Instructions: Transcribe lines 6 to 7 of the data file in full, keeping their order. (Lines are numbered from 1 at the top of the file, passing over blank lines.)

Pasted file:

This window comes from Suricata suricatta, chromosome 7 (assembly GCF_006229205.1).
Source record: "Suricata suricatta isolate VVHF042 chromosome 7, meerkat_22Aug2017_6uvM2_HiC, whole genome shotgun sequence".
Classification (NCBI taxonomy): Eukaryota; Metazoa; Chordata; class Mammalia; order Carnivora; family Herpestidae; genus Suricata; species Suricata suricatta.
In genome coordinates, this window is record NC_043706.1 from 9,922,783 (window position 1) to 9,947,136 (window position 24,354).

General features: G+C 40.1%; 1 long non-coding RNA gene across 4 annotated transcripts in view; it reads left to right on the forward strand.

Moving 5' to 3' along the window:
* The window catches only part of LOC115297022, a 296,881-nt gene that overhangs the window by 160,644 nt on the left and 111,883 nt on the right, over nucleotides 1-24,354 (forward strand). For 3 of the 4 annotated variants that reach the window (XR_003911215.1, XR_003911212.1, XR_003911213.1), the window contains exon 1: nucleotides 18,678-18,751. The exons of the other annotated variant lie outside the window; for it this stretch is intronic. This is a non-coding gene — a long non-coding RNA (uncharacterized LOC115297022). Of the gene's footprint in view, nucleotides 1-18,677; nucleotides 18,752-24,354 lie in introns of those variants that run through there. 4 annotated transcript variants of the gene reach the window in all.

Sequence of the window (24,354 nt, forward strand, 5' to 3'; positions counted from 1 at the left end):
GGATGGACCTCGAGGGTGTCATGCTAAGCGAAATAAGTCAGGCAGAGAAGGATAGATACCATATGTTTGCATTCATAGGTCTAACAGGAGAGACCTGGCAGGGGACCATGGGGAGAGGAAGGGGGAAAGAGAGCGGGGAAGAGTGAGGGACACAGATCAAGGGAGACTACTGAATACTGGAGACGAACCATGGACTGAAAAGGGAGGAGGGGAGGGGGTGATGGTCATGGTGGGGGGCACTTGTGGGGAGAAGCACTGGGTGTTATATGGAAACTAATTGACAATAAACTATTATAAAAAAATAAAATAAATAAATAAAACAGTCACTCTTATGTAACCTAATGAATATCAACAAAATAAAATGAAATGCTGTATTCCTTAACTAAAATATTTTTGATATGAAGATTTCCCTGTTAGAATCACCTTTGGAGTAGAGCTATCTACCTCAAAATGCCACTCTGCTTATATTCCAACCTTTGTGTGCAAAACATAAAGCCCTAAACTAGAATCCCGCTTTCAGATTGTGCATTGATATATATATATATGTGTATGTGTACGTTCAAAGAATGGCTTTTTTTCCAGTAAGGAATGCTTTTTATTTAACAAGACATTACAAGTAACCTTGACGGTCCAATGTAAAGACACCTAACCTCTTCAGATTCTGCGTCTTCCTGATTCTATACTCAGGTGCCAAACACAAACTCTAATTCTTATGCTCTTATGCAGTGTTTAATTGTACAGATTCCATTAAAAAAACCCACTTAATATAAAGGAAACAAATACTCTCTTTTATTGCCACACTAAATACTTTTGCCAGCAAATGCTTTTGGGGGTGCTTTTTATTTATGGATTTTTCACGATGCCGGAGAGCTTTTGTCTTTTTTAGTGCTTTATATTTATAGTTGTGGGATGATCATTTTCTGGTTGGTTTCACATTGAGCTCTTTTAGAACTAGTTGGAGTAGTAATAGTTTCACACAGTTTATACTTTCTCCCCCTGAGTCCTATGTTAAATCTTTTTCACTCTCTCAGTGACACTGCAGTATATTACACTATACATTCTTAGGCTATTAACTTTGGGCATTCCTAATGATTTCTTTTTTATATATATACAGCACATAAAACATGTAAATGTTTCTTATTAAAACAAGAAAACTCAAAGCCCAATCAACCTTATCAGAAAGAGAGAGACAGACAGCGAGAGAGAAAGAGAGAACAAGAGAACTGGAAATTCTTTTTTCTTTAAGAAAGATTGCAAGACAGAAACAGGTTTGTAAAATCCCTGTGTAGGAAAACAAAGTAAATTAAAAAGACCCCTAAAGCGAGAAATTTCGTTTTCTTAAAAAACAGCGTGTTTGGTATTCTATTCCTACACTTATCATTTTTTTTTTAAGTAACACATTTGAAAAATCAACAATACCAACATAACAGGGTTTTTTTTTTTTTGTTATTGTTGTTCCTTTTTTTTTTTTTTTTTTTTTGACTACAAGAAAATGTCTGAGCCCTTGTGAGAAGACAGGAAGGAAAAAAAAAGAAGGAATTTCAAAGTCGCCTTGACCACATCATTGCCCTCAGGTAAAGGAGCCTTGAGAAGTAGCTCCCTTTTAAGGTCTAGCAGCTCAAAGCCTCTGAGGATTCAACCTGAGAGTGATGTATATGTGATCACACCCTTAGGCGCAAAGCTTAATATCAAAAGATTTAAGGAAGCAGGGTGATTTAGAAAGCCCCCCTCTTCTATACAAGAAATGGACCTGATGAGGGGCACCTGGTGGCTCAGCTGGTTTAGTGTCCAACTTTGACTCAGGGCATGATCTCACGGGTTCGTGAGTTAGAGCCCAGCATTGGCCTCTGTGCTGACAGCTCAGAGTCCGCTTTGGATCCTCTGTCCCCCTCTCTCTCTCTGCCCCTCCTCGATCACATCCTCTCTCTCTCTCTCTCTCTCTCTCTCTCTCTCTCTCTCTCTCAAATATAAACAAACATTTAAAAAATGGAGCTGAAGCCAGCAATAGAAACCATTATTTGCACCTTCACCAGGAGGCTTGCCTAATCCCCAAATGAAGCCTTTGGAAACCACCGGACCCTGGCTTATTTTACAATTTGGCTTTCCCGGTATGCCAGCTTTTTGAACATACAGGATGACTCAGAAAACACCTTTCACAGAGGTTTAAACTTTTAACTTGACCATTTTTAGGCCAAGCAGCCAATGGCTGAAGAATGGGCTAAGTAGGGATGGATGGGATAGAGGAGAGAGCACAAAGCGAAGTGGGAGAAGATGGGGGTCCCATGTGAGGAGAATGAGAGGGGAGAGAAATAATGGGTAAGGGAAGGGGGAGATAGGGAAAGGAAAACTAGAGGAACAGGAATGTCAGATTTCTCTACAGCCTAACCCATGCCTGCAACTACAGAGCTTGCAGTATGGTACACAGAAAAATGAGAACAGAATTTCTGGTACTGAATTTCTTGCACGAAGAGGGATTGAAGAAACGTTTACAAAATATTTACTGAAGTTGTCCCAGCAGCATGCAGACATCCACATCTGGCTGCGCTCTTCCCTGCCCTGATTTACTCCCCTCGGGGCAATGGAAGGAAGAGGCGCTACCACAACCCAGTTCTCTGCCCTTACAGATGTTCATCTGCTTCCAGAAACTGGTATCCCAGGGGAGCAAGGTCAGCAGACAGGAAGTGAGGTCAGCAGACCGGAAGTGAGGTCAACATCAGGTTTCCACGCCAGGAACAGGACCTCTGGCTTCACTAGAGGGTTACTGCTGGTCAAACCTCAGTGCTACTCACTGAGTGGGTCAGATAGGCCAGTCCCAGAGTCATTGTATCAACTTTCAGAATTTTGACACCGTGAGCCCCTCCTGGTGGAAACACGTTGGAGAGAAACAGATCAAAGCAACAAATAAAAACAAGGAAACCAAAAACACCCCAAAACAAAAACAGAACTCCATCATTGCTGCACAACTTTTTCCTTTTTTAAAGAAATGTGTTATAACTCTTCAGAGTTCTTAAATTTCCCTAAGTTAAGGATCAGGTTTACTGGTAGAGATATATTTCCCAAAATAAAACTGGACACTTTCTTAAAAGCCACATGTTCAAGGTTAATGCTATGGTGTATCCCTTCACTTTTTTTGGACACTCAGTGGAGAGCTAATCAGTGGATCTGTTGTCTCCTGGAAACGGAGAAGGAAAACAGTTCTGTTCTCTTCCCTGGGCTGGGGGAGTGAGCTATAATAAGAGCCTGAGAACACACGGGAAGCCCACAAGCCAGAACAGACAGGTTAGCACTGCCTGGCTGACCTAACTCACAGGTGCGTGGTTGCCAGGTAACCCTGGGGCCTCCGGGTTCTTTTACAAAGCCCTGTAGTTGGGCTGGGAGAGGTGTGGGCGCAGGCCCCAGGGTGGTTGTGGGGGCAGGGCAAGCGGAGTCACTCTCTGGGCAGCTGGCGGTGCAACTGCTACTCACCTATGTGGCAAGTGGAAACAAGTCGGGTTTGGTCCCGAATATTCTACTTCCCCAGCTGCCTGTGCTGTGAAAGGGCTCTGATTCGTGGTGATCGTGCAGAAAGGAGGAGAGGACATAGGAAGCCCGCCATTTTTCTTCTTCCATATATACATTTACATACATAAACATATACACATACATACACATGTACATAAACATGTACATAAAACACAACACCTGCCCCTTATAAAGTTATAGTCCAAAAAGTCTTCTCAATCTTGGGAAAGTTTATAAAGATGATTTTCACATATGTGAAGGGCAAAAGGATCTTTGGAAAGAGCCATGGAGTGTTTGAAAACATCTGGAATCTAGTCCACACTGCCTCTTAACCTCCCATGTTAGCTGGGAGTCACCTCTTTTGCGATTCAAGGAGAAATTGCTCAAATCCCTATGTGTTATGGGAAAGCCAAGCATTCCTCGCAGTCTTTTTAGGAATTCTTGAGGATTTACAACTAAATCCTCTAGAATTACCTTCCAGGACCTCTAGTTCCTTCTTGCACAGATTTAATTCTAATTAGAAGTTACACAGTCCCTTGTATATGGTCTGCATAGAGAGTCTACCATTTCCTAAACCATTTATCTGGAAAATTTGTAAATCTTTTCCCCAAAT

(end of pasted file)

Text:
Moving 5' to 3' along the window:
* The window catches only part of LOC115297022, a 296,881-nt gene that overhangs the window by 160,644 nt on the left and 111,883 nt on the right, over nucleotides 1-24,354 (forward strand). For 3 of the 4 annotated variants that reach the window (XR_003911215.1, XR_003911212.1, XR_003911213.1), the window contains exon 1: nucleotides 18,678-18,751. The exons of the other annotated variant lie outside the window; for it this stretch is intronic. This is a non-coding gene — a long non-coding RNA (uncharacterized LOC115297022). Of the gene's footprint in view, nucleotides 1-18,677; nucleotides 18,752-24,354 lie in introns of those variants that run through there. 4 annotated transcript variants of the gene reach the window in all.